One year after Sundance megahit “CODA” took home the Oscar for Best Picture, the indie festival is being represented at the 95th Academy Awards again–this time, by four nominees for Best Documentary Feature (“All That Breathes,” “Fire of Love,” “A House Made of Splinters,” and “Navalny”) and “Living,” which is contending in Best Actor (Bill Nighy) and Best Adapted Screenplay. Other recent films to have wound up at the Oscars after debuting in Park City include “Minari,” “Promising Young Woman,” “The Father,” “Get Out,” “The Big Sick,” “Manchester by the Sea,” and “Whiplash.” The event wrapped up over the weekend, with major prizes going to “The Persian Version” (the Waldo Salt Screenwriting Award and U.S. Dramatic: Audience), “A Thousand And One” (U.S. Dramatic: Grand Jury), “Shayda” (World Cinema: Audience), and “Scrapper” (World Cinema: Grand Jury).
SEE 2023 Sundance Film Festival: Early highlights include ‘Fairyland,’ ‘Magazine Dreams,’ ‘Past Lives’ …
The 2023 slate has drawn some strong reactions, but no film has been as unreservedly praised as playwright Celine Song’s debut feature, “Past Lives.” It follows two friends across multiple decades who float in and out of each other’s orbits. We first meet Nora and Hae Sung (played as adults by Greta Lee and Teo Yoo, respectively) in Korea; the tight-knit pair is being separated by the former’s move to Canada. When they reconnect over Skype 12 years later, he’s still in Korea after completing a mandatory stint in the military, and she’s a writer in New York. The third act catches up with them in their thirties for an in-person meeting and introduces Nora’s novelist husband (John Magaro).
More than proclaiming it the best movie of the festival, critics are predicting it will remain atop best-of-the-year lists throughout 2023. Some have even been bold enough to predict that “Past Lives,” which is being compared to Richard Linklater’s “Before” trilogy, will be an awards contender next year. Are we just witnessing a case of “Sundance fever,” or is “Past Lives” the real deal? Vox’s Alissa Wilkinson calls it “a miraculous little film from A24, steady and slow and haunted, in the existential sense, by possibilities,” adding, “It’s hard to imagine ‘Past Lives’ not being one of 2023’s most talked-about films, and it richly deserves the honor.” Similarly, IndieWire’s David Ehrlich believes it is “destined” to be mentioned among the year’s finest achievements. Lee and Magaro are receiving particularly effusive write-ups for their work. The Hollywood Reporter’s David Rooney writes, “Magaro makes the part into something profound and complex…What to say about the extraordinary depths of Lee’s performance? She makes you live inside Nora’s head for the duration, tending to let the character’s intelligence prevail over her emotions to the point where her one moment of raw release will rip you apart.” The film’s next stop is the Berlin International Film Festival.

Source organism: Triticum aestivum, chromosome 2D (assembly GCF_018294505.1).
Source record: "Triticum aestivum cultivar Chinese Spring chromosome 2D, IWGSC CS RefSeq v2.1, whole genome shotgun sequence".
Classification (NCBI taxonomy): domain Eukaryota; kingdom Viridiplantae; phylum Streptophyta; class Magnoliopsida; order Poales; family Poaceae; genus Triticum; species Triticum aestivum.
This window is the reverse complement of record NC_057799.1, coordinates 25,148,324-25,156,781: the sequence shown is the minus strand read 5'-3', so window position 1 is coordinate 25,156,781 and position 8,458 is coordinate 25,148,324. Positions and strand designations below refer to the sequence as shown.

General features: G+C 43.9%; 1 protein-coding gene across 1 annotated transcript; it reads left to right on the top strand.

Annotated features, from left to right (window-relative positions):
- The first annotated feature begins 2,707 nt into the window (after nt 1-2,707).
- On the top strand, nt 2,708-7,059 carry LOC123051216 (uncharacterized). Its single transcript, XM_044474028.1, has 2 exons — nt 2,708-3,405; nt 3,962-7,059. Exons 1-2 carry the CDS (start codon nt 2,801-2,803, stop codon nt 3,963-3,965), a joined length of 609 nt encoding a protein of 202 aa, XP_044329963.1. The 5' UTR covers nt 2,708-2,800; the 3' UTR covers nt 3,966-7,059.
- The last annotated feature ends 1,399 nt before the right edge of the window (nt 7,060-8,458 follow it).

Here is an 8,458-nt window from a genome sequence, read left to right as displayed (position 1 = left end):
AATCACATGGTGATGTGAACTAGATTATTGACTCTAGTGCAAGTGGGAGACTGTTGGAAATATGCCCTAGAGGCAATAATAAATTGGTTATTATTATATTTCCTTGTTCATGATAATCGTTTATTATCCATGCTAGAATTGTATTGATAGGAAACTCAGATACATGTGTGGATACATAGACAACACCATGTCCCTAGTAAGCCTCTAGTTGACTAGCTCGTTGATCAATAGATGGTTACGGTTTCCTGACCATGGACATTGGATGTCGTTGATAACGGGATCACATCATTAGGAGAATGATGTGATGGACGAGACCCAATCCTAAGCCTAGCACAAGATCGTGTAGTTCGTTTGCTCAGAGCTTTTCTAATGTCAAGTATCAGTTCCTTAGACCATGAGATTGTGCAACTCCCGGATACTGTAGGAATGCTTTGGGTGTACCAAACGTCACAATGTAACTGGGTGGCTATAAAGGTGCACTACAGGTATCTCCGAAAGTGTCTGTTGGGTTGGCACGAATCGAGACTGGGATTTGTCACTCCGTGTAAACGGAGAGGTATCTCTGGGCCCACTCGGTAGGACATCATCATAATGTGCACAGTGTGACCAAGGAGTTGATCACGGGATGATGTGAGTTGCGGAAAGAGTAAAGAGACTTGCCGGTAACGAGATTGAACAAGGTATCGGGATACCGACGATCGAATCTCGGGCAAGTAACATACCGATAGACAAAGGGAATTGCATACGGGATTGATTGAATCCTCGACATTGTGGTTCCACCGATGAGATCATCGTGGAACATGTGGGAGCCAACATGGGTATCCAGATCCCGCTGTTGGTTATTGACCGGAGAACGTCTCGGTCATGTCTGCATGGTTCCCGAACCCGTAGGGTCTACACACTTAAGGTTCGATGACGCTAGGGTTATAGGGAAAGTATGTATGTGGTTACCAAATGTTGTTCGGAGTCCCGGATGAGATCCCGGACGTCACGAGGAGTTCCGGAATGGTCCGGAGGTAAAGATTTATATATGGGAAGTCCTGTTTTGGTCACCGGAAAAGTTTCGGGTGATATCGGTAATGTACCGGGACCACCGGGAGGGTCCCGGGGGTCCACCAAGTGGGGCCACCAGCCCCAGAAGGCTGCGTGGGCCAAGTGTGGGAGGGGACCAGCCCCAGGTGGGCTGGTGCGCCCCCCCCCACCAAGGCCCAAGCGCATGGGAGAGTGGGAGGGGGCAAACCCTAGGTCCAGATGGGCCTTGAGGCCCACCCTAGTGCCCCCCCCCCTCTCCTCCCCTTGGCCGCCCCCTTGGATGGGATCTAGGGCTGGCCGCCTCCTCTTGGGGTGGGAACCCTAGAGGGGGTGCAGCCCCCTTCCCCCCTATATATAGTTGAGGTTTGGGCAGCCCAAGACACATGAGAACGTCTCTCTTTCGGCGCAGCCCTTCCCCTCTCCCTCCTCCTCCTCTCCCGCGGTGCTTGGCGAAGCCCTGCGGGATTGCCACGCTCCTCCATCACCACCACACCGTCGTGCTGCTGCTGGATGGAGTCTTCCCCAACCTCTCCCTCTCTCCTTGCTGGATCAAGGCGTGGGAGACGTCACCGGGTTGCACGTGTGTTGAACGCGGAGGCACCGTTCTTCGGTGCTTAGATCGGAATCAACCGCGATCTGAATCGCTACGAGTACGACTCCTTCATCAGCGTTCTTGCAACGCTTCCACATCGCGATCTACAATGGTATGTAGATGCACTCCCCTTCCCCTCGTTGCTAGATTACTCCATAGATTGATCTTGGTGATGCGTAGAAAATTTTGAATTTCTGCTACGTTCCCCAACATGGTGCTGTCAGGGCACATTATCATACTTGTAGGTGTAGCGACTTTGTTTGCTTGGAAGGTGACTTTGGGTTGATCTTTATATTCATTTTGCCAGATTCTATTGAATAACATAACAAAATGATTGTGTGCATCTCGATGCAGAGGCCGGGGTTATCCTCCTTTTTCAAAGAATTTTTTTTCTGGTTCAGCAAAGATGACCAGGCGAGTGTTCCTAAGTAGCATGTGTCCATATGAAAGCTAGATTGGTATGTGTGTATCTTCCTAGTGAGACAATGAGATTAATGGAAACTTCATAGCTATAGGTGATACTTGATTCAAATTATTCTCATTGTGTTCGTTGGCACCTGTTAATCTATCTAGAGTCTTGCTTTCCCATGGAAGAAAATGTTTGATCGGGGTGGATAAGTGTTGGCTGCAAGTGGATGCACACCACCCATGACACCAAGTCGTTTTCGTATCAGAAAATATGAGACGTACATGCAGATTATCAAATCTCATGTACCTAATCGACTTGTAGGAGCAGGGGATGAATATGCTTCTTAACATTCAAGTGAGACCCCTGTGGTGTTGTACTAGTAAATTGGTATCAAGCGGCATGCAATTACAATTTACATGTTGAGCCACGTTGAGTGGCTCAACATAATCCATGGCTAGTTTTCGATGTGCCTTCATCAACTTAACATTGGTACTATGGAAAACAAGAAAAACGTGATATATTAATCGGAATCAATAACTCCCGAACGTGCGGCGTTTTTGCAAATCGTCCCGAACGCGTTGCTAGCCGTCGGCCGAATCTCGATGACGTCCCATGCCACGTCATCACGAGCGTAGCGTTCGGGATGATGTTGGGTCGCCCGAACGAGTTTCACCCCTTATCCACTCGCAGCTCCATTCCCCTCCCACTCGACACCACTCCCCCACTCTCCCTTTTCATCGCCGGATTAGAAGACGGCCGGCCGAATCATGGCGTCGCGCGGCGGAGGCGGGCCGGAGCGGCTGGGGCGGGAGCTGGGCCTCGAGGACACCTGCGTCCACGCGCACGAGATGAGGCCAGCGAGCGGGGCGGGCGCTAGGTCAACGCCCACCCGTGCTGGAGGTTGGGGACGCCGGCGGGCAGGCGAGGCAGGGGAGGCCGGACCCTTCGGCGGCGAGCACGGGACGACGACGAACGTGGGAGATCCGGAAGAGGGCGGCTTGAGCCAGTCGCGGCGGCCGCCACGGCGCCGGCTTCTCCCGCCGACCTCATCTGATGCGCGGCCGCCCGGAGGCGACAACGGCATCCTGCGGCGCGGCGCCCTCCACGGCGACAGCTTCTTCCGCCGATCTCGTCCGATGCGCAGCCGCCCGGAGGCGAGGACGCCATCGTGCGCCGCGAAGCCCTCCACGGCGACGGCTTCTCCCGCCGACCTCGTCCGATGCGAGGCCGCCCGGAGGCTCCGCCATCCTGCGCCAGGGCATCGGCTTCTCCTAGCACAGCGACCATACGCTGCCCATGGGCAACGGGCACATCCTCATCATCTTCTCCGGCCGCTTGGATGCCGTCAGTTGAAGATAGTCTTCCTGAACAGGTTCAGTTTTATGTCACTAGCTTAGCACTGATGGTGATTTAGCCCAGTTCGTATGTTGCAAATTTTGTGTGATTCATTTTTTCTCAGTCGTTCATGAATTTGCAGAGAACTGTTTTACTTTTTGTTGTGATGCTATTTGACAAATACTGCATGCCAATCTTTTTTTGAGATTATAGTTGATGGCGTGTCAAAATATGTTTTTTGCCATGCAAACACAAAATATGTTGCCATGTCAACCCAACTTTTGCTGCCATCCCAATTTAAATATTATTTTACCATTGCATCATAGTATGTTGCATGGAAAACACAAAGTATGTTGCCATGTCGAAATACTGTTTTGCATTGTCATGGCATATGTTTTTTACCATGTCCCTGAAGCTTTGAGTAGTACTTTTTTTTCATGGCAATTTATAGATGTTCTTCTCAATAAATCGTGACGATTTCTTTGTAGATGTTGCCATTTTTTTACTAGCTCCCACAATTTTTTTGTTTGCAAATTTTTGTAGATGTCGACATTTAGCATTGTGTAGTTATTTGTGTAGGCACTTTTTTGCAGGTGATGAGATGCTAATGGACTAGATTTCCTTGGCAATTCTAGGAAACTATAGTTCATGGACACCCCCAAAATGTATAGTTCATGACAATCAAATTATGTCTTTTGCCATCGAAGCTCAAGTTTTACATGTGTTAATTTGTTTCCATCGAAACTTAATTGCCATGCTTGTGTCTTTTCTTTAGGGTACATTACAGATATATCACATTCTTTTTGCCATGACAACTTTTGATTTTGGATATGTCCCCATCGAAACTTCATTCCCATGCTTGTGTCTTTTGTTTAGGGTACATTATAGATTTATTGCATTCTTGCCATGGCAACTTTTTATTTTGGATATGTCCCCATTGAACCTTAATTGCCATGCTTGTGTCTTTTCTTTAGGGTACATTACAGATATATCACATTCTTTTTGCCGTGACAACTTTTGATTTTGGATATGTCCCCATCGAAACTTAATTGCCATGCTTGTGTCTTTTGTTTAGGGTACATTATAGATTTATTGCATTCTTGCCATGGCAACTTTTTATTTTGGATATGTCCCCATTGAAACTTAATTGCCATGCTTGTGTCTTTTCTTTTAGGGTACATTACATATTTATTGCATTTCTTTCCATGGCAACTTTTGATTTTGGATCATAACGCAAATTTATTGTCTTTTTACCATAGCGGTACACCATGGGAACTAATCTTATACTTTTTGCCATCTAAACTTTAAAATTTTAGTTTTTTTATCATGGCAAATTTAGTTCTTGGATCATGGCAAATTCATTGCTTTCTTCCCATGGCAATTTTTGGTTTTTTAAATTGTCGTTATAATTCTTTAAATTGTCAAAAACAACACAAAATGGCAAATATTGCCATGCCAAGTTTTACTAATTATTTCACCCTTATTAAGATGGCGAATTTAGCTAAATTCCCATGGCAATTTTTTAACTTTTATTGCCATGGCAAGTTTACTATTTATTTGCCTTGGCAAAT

SEE Sundance and Chill: 10 festival titles you can watch at home
While audiences are still processing the tense and strangely ethereal “Magazine Dreams,” pretty much everyone is in awe of Jonathan Majors’ lead performance as Killian Maddox, an obsessive bodybuilder with a violent streak who will remind viewers of antiheroes like Travis Bickle (“Taxi Driver”), Rupert Pupkin (“The King of Comedy”) and Lou Bloom (“Nightcrawler”). The film is also similar to Damien Chazelle’s “Whiplash,” which premiered at Sundance in 2014 and sustained enough buzz to contend in Best Picture and win J.K. Simmons a Best Supporting Actor statuette a year later. “Magazine Dreams” is bound to be a more divisive film, but there’s no denying the magnitude of the work done by Majors, who, between “Creed III” and “Ant-Man and the Wasp: Quantumania,” is positioned for a huge year at the box office. Perhaps awards buzz is also in the rising talent’s cards.